A fighter in the hut

Kalpana Chalaune went underground around 2057BS when she was all of 14. At 18, she became a platoon commandor and then got married to Jeetbahadur BK—a ‘janabadi’ marriage. Little did she think then that her husband would have to go to the gulf and then India to make a living.

“After the regime change, we dreamed of building a house and giving children a good education,” Kalpana recalls. “Many of those who worked alongside us have made great strides but we are still struggling to make ends meet.” Because she got married to a Dalit man, Kalpana didn’t get any support from her maternal side and her in-laws.

The house of Kalpana Chalaune and Jit Bahadur Bk. During the Maoist insurgency, they were ‘platoon commander’ and ‘company commander’ respectively.

Fifty-five-year-old Jeetbahadur flew to the gulf in the end of 2070BS. It was also Yadu who provided him a loan of Rs100,000. After Jeetbahadur sent home money, Kalpana paid Yadu Rs150,000 including interest but the creditor still nags them saying the loan is not fully paid yet. Jeetbahadur is in India’s Garhwal now. Kalpana lives in the village with two sons. “We toiled hard for ten years during the war,” she says. “Today, nobody looks after us.”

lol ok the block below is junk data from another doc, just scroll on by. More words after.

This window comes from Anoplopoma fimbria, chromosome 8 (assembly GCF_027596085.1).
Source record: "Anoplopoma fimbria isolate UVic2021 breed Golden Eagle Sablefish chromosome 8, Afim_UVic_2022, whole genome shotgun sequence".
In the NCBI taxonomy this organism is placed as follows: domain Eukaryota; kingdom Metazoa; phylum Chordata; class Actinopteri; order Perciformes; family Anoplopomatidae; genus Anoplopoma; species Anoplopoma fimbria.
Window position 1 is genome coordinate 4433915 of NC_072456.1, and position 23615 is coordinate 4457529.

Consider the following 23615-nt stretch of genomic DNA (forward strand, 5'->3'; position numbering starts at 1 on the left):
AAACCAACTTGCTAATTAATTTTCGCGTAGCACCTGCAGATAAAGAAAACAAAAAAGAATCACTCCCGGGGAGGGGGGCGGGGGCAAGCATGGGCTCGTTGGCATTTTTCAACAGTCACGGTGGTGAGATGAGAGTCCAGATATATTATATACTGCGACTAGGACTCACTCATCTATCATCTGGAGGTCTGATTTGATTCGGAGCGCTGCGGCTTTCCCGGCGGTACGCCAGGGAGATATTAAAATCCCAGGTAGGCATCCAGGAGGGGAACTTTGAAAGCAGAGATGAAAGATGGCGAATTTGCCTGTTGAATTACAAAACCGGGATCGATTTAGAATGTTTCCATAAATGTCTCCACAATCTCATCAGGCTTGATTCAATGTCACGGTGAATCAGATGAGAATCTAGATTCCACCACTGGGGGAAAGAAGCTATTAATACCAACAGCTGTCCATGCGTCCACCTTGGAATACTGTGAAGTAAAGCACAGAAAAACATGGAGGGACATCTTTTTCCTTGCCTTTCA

Katigaun today is mired in poverty, deprivation, illiteracy, caste discrimination, and loans. This has robbed the whole village of its vitality. The village’s name ‘Comrade Gaun’ stands as a stark irony. The former Maoist combatants are receiving the short end of the stick from the creditors who they once railed against. And the creditors are humiliating them on the back of Maoist leaders themselves.

Competition among creditors

Katigaun is home to 170 Dalit households. Of them, 80 are mired in debt and 12 have already had their properties seized by creditors. There are only two creditors—Yadu and Hari Prasad Sharma. To understand how they are dominating an entire village, one has to return to wartime.

While Jajarkot was the base area of Maoists around 2053BS, Jagatipur was yet to be declared the ‘lal-killa’, meaning prime base. That same year, Yaduprasad Acharya, son of former pradhan pancha Gopalprasad, started his grocery store in Jagatipur. Yaduprasad was an experienced businessman having done business in Khalanga and Surkhet already.

Katigaon, Jajarkot. 80 families from this village are caught in a cycle of unrepayable loans from moneylenders.